Dish: Exploring Life Through Food

Come and share the insights and recipes of leading chefs and renowned food writers as they explore how the production, preparation, and consumption of food bring meaning to our lives.  Local chefs Andrea Reusing of Lantern and Bill Smith of Crooks Corner will be joined by food memoirists Kim Sunée and Jessica Harris to discuss how food binds families, defines identities, and marks the milestones—happy and sad—of our lives.  Moderated by novelist Randall Kenan, the discussion will be lively and entertaining.  Can a life’s narrative be contained in a recipe box?  Does barbecue reveal the meaning of life or does pizza?  Can cake solve all problems?  Join us and find out.

Tickets are $100 per person. Drinks and appetizers included.

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Meet the Panelists

Jessica Harris

JesA leading expert on the food and foodways of the African Diaspora, Jessica Harris’s most recent book is  My Soul Looks Back: A Memoir. She has written twelve critically acclaimed cookbooks, including Iron Pots and Wooden Spoons: Africa’s Gifts to New World Cooking, The Welcome Table: African-American Heritage Cooking, The Africa Cookbook: Tastes of a Continent, and Beyond Gumbo: Creole Fusion Food from the Atlantic Rim. Her book, High on the Hog: A Culinary Journey from Africa to America, was the International Association for Culinary Professionals 2012 prize winner for culinary history. Her award-winning journalism has appeared in numerous national and international publications ranging from Essence to German Vogue. Most recently, she’s has been contributing editor at Saveur.  In 2012, she began a monthly radio show on Heritage Radio Network, My Welcome Table, that focuses on food, travel, music, and memoir. She received a lifetime achievement award from the Southern Foodways Alliance, of which she is a founding member.

Randall Kenan

Randall Kenan

Randall Kenan remembers his childhood in rural Duplin County, North Carolina, as a “moveable feast.”  “My home, my world,” he writes, “was always edible.”  In 2016 he collected his food memories and those of other North Carolina writers in The Carolina Table: North Carolina Writers on Food.  He takes food writing seriously.  “History, geography, business, culture, science, demography, labor, narrative, myth, and folklore, even music,” he writes,  “all intersect in the world of food.”  A professor of English at UNC-CH, where he teaches a course on food writing, he has written about food for a variety of publications, including Garden and Gun.  He is the author of the novel A Visitation of Spirits and the critically acclaimed short story collection Let the Dead Bury Their Dead.  His non-fiction includes The Fire this Time, published in 2007. He has received numerous awards and honors, including the North Carolina Award for Literature in 2005, and was elected to the Fellowship of Southern Writers in 2007. He also is the recipient of the John Dos Passos Prize and the Rome Prize of the American Academy or Arts and Letters.

Andrea Reusing

Andrea Reusing“My strongest childhood memories,” writes Andrea Reusing, “involve food”:  eating Peking Duck, savoring smoky Lebanon baloney, scooping up the remnants of a delicious accident when one of her grandmother’s chicken pot pies hit the floor.  Such experiences led her to become a chef, a career decision that has brought satisfied smiles to diners throughout the Triangle.  Gourmet ranked her Chapel Hill restaurant Lantern as one of the nation’s top fifty, and her restaurant/bar at the luxury hotel The Durham has become a dining destination. In 2011 the James Beard Foundation declared her the best chef in the Southeast.  That same year saw the publication of her cookbook Cooking in the Moment: A Year of Seasonal Recipes, which features some of her favorite childhood dishes and highlights local producers and products.  Her latest essay “Farm-to-Table May Feel Virtuous, But It’s Food Labor That’s Ripe for Change” demonstrates that the focus of her writing goes well beyond food memories and kitchen favorites.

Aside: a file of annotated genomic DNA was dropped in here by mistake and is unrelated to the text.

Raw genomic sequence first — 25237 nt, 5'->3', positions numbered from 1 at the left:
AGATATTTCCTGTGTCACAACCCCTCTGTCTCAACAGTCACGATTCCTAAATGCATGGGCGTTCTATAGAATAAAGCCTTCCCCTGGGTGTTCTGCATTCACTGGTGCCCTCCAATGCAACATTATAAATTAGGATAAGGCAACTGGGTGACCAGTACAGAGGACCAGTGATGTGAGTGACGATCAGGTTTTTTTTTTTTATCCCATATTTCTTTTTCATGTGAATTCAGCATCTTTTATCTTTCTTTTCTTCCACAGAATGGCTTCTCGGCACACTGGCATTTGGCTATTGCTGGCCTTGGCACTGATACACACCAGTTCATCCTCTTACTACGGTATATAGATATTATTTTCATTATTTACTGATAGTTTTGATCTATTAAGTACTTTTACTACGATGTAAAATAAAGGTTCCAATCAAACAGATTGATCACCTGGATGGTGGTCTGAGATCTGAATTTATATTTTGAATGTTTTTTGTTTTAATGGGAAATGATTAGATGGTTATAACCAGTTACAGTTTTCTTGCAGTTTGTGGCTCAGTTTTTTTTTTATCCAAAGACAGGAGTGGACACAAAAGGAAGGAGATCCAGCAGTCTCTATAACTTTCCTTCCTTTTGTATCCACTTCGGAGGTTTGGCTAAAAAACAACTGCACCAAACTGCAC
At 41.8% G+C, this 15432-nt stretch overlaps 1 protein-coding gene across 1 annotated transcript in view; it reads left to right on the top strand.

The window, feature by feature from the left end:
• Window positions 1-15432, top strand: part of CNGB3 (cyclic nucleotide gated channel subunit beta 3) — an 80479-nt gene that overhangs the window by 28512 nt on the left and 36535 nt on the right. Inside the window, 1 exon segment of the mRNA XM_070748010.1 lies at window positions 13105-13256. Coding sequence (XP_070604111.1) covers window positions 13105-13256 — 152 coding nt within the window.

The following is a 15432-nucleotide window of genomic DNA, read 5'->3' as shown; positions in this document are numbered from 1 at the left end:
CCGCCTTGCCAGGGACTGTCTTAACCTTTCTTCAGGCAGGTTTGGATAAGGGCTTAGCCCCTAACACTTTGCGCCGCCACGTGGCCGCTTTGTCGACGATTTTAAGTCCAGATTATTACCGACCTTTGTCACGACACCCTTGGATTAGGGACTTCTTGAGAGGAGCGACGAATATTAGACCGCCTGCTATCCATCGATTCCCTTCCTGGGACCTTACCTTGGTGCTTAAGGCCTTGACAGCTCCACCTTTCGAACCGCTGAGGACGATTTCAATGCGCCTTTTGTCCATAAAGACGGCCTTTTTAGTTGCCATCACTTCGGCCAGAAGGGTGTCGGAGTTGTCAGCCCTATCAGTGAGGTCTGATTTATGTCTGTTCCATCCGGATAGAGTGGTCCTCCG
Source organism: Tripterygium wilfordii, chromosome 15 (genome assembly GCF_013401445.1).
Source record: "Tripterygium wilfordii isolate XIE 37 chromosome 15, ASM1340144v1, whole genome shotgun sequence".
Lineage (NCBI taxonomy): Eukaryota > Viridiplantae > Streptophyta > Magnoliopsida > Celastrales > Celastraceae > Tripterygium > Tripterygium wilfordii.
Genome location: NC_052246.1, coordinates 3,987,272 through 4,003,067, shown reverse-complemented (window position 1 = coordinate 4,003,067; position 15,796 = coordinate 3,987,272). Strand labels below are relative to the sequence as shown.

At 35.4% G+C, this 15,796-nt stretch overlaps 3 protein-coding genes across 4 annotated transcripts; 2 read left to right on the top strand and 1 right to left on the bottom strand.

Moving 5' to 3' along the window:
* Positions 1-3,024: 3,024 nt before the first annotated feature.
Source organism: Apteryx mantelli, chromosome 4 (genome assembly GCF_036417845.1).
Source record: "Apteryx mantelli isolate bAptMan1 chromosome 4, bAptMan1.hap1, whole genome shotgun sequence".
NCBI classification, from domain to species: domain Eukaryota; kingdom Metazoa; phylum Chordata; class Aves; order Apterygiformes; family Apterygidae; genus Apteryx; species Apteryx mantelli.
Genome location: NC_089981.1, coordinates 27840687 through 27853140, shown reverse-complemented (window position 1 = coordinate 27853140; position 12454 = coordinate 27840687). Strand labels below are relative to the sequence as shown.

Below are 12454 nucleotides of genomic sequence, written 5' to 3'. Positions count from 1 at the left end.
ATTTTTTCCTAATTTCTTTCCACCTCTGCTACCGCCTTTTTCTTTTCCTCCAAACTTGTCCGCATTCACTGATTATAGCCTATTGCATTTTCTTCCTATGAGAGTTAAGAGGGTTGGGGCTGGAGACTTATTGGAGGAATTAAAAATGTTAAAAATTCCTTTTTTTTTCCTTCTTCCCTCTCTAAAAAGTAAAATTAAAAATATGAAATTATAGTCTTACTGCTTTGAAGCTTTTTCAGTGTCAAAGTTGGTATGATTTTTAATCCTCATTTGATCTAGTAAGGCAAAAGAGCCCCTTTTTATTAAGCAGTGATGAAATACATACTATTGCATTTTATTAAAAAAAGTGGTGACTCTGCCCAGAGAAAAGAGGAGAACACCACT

Bill Smith

Bill Smith

In his contribution to The Carolina Table, Bill Smith describes a quintessentially Tar Heel moment.  “We’re sitting on the deck of a cottage somewhere out on Hatteras Island . . . Heat radiates up from the sand as the breeze cools you at the same time.  When this happens, tension magically leaves my neck and shoulders for a second.  I feel like I am where I belong.”  And belonging means sharing hard crab stew “at a long, newspaper-covered table” on the lawn.  Bill Smith belongs on Hatteras but fortunately for diners he also belongs in Chapel Hill in the kitchen of Crooks Corner.  His work there has gotten him nominated twice for a James Beard Award.  He has described his magic in two cookbooks, Seasoned in the South and Crabs and Oysters, and will tell us more in a forthcoming memoir.

Kim Sunée
Kim Sunee

photo by Roberto Frankenberg

Kim Sunée was born in South Korea, adopted, and raised in New Orleans. She is the author of the national bestselling memoir Trail of Crumbs: Hunger, Love, and the Search for Home (Grand Central Publishing), which has been translated into Korean, Chinese, and Hebrew.  She is also the author of two cookbooks, A Mouthful of Stars (Andrews McMeel) and Everyday Korean (Norton/Countryman Press) and has been featured in the New York Times, the Wall Street Journal, Ladies’ Homes Journal, People, ELLE, and Glamour.  She ate and lived in Europe–mostly France–for ten years before working as a food editor for Southern Living and Cottage Living magazines. Her writing has appeared in Food & Wine, The Oxford American, Cooking Light, and Asian American Poetry and Writing.



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